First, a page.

Monday, February 25, 2019

The Oscars as always are a mixed bag, often better for the couture than for the films that grab the gold. The Green Book was not a dreadful film and it may well pass the ten-year test, making the cable movie channel rounds a decade from now. But the Driving Mr Shirley plotline, cringe-worthy ending around the Christmas tree, and Viggo Mortenson’s noble (failed) attempt to make Italians look like Vikings (or vice versa) do not a great picture make. It certainly wasn’t as original or well done as Black Panther, The Favourite or Roma, or for that matter Cold War, If Beale Street Could Talk, or Leave No Trace, none of the last three even getting a best pic nomination. Which films will still matter in, say, 20 years? That test probably brings the list of worthy 2018 films down to just three: Roma, Cold War and The Favourite. A 50-year test might include Cold War alongside Roma, but only the latter is likely still to be considered a great film a century from now.

It will be interesting to see who, if anyone, pairs Roma up with Black Girl, Ousmane Sembène’s 1966 debut about a young woman who moves from Dakar to Antibes to work as a domestic servant. Today, Black Girl often occupies the slot of “founding film” for African cinema, a role in US cultural history that used to belong to the racist Klan epic, Birth of a Nation[i]. Black Girl and Roma would make a great double-bill, but I suspect the latter will look more like an homage to Italian neo-realism (turning the title into a subtle, possibly delicious pun). But Black Girl isn’t even Sembène’s second or third best film.

Prizes are always crazy and yet they have real-world consequences. What makes the Oscars is the opportunity to look at the stars vamping in great outfits, and isn’t that what made Busby Berkeley a hit 80 years ago? The Pulitzer gets coverage from every news organization because it’s about them[ii], but the creative awards have been random at best, great one year, head-scratching the next. I haven’t met a young writer who could tell me the last half-dozen winners of the Yale Younger Poets award in decades but when I was in college pretty much every MFA candidate could recite them without blinking. The MacArthur may bring fortune, but seldom fame – and generally has done a better job representing art forms other than literature.  The Levinson Prize, the one literary award in the US that pre-dates the Pulitzer, is all but anonymous.[iii] Having given awards to Pearl Buck and William Golding, the currently-suspended Nobel Prize in literature is hardly in any position to serve as a model of the process. When Czeslaw Milosz won the prize in 1980, it’s unlikely that many poets in the Bay Area – with a few very notable exceptions – considered him among the five best poets in Berkeley. For his accomplishment, the University of California did give him its most coveted award, a parking spot in his own name.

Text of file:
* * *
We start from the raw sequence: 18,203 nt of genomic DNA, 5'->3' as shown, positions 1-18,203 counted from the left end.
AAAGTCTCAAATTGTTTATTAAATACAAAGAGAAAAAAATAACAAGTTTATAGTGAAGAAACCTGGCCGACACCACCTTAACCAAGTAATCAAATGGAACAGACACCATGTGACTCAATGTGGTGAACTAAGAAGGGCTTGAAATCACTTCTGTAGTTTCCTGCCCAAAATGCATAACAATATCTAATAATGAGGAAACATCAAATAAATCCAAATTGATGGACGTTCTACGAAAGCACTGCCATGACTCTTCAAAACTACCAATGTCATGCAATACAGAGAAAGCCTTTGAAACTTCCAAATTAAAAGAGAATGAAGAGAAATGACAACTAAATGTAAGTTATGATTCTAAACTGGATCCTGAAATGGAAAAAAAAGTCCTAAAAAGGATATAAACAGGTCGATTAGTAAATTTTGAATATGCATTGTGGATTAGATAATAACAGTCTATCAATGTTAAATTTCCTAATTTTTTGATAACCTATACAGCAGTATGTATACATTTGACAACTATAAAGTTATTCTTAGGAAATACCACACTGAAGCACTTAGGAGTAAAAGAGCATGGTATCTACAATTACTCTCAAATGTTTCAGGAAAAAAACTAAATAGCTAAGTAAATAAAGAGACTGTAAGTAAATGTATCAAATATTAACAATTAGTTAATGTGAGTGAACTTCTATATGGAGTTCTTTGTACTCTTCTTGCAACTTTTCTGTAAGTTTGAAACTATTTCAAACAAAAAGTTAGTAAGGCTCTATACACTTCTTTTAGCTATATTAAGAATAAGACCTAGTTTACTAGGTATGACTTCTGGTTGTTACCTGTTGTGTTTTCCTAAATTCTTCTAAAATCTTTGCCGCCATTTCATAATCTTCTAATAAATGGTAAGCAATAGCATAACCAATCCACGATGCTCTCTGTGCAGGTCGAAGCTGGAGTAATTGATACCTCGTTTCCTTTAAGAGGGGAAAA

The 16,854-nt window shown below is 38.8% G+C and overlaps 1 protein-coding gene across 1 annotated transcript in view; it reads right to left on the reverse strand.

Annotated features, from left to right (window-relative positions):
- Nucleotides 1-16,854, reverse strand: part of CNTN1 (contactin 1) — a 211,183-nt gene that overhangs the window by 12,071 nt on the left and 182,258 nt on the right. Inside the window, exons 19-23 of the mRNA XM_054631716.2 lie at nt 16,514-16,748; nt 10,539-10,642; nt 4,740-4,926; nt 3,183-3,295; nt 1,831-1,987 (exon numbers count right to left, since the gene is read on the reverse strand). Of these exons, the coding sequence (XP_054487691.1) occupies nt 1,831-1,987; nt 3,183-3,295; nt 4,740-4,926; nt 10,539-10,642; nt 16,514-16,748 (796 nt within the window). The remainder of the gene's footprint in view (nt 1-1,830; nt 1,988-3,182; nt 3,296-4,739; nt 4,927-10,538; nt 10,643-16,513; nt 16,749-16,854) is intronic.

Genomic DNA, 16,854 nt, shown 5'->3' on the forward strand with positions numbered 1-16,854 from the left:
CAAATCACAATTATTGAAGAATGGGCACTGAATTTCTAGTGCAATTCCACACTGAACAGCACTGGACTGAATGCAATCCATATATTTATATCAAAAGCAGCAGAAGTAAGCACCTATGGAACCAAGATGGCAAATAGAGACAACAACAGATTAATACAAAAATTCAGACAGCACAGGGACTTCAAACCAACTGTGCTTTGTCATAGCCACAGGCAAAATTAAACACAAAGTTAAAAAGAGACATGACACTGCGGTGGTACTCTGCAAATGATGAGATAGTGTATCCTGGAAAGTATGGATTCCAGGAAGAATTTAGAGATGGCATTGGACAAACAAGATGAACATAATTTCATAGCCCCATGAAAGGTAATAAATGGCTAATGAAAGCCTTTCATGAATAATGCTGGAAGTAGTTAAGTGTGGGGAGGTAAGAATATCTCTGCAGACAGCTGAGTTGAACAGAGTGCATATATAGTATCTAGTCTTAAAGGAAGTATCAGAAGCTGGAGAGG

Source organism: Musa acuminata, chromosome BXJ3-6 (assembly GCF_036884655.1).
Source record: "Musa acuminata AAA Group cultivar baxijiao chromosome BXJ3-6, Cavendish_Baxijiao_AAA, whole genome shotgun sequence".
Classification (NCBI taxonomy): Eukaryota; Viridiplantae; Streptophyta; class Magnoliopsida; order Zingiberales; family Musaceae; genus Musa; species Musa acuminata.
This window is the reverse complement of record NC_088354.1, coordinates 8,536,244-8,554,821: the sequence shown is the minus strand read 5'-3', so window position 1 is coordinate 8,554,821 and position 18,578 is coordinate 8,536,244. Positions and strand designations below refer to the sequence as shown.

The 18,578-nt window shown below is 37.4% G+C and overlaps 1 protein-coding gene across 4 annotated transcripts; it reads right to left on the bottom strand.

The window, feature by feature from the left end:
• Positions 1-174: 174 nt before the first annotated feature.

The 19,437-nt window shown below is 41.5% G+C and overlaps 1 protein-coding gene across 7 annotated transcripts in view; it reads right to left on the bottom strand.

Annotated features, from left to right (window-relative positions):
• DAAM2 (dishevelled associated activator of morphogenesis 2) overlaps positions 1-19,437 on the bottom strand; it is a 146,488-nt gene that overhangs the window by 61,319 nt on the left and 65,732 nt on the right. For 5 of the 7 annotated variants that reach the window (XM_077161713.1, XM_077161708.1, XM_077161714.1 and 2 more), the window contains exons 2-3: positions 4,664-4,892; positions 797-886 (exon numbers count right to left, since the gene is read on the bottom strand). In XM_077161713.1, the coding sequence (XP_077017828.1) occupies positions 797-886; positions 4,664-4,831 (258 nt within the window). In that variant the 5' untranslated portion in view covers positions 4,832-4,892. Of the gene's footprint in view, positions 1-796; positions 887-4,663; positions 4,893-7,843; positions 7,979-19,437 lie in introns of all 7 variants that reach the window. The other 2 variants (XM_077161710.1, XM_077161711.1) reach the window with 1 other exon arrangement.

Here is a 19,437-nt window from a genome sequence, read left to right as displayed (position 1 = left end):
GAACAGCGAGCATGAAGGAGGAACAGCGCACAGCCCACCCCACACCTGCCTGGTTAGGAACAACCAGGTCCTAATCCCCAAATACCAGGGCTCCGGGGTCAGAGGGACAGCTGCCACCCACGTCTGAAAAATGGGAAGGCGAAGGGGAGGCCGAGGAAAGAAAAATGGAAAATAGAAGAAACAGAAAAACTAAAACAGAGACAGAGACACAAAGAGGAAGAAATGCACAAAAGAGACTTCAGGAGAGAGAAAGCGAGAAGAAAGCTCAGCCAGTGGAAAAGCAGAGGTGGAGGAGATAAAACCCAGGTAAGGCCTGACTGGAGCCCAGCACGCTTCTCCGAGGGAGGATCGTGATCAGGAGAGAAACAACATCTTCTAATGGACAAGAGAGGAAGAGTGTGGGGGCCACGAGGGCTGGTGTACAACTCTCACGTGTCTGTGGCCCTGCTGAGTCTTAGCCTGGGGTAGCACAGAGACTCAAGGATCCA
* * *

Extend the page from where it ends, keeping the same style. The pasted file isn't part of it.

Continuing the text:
What is the purpose of such competition in the arts? The oft-cited purpose of awarding excellence would come across as more real if in fact excellence even appeared to remotely be a criterion. Calling attention to the medium itself seems a more likely, and more justifiable, goal. The Oscars are an ad for the movies just as the Pulitzer is an ad for poetry. Quite a few other awards exist to argue that different configurations of judges might be at least as well-qualified to identify excellence in a given field. And prizes like the American Book Awards and Lambda prizes do a lot of good simply pointing out that there is more to literature than cisgender white males.[iv]  

But what is the value in an ad for the medium? There appears to be some evidence that sales for award-winning films get a tic upward after receiving a major prize. But a secondary award, like best director or best foreign language film? Too bad for Roma, which will have to make do with glowing reviews and great word-of-mouth, where a win might have triggered a broad release in US theaters, still a good way to see a movie. Cold War continues to be a wonderful flic, the greatest Jerzy Koziński tale Truffaut ever filmed.[v] But mostly, it’s apt to remain a secret.

[i] One could argue that this alone tells you all you need to know about the history of colonialism in each place.

[ii] Which means that the end of print journalism, already quite visible on the horizon, will render the Pulitzers moot, at least as presently constituted.

[iii] Having won one, I know.

[iv] The Nobel gave awards to Selma Lagerlöf and Rabindranath Tagore within its first 15 years, and yet its long-term record hasn’t been especially good, 100 prizes to men, just 14 to women, the majority since 1990 Even within the last three decades, nearly twice as many men as women have received the award. Prizes to writers in English outnumber any other language by more than two to one. Of non-European languages, only Chinese and Japanese have received more than one prize. Tagore was the first and last Bengali writer to receive the award, and much of his writing was in English.

[v] Even though neither had anything to do with it.